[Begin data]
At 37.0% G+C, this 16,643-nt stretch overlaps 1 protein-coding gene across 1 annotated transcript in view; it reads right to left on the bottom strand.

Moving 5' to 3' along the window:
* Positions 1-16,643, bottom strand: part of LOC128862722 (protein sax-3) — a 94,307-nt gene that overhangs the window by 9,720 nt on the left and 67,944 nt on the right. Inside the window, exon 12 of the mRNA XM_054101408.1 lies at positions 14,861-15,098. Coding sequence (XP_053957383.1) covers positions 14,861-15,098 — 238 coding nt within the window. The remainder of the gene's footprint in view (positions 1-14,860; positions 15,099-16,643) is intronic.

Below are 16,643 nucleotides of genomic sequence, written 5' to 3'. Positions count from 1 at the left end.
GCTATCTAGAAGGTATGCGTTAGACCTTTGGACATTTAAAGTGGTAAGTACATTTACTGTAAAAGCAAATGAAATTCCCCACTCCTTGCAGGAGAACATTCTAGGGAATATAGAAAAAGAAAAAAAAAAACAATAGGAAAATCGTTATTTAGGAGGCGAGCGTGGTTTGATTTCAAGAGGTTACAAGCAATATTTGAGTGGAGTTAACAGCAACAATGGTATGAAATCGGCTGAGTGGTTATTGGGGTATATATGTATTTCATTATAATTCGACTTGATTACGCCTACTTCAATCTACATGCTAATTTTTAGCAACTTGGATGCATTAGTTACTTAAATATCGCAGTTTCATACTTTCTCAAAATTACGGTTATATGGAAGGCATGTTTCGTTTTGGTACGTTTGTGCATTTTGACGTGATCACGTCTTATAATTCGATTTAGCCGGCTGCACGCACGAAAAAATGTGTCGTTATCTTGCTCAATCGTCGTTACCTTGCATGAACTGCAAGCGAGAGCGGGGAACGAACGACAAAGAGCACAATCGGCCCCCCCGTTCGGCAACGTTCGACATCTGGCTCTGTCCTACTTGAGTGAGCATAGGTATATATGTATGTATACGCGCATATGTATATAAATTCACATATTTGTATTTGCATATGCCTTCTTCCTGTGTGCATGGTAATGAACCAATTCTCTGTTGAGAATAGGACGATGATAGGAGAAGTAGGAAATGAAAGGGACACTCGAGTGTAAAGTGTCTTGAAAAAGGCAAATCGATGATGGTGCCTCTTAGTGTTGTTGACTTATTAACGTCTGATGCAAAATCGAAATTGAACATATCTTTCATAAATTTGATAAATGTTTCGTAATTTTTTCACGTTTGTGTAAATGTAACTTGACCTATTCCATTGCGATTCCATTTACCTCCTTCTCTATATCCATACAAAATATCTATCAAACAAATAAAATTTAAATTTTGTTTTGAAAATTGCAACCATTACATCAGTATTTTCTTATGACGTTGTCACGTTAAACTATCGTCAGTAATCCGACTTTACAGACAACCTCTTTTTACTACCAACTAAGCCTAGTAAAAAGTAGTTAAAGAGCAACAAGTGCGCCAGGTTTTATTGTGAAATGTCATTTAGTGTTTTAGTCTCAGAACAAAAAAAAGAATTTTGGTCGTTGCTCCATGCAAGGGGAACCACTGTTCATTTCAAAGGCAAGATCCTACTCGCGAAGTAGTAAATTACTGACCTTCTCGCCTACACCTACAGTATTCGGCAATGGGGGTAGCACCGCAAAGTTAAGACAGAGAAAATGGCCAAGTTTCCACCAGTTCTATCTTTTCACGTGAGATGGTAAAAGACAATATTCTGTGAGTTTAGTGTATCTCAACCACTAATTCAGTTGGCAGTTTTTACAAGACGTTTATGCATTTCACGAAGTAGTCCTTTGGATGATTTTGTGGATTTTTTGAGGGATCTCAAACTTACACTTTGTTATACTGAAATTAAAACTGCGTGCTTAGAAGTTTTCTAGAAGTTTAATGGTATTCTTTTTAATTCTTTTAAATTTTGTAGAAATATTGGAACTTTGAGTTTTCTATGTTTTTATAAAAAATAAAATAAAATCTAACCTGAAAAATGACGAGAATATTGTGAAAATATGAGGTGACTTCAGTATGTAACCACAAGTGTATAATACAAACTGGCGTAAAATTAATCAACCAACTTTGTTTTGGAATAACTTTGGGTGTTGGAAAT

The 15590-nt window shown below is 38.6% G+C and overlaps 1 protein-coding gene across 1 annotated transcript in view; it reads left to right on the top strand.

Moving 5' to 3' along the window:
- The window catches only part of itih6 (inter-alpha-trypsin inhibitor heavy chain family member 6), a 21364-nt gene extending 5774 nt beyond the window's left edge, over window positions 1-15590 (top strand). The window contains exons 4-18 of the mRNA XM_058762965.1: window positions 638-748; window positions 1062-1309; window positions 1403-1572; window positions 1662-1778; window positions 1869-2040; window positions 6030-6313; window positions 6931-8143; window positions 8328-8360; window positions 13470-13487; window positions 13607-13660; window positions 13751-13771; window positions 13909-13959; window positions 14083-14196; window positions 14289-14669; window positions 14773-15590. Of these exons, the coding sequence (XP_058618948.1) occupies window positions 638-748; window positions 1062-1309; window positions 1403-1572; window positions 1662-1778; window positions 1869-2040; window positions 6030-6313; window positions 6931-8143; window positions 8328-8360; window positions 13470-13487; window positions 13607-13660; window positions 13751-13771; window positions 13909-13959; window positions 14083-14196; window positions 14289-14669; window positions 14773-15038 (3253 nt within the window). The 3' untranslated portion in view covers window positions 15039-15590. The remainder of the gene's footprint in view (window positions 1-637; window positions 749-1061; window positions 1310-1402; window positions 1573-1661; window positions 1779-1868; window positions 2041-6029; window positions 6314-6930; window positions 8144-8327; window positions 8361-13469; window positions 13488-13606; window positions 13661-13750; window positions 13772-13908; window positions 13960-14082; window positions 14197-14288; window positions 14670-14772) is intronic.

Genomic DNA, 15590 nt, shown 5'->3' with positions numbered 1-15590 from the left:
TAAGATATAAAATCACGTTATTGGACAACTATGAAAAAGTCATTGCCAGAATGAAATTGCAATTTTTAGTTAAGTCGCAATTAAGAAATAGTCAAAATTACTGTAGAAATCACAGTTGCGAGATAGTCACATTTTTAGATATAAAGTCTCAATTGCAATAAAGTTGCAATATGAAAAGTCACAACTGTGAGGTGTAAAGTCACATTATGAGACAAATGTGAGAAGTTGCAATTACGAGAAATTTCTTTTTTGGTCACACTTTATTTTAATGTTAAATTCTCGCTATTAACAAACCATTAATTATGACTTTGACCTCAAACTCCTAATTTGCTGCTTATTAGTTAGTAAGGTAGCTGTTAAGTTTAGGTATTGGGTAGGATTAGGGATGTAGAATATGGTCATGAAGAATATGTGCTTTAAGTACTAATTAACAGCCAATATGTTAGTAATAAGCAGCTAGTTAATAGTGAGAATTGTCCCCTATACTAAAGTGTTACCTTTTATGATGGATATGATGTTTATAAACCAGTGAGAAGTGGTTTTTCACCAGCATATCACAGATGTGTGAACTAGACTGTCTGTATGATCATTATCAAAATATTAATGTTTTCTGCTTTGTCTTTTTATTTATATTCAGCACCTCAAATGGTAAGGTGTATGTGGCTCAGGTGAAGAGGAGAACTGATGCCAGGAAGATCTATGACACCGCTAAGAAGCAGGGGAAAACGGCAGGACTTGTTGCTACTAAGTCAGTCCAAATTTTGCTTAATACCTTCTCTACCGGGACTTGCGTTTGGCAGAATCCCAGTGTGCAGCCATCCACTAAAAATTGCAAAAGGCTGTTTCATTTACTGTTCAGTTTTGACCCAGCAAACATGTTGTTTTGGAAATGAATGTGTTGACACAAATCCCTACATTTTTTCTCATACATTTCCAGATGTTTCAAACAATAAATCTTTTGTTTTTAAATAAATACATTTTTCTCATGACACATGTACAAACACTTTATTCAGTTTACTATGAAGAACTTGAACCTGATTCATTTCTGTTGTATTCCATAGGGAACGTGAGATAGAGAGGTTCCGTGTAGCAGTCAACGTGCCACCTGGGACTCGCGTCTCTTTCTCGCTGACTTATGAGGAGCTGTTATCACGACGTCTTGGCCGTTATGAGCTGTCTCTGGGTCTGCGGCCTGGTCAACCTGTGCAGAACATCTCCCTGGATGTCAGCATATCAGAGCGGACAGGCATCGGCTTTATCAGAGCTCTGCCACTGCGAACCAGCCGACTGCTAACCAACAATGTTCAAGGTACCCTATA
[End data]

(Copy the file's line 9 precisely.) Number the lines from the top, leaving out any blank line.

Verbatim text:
Genomic DNA, 15590 nt, shown 5'->3' with positions numbered 1-15590 from the left: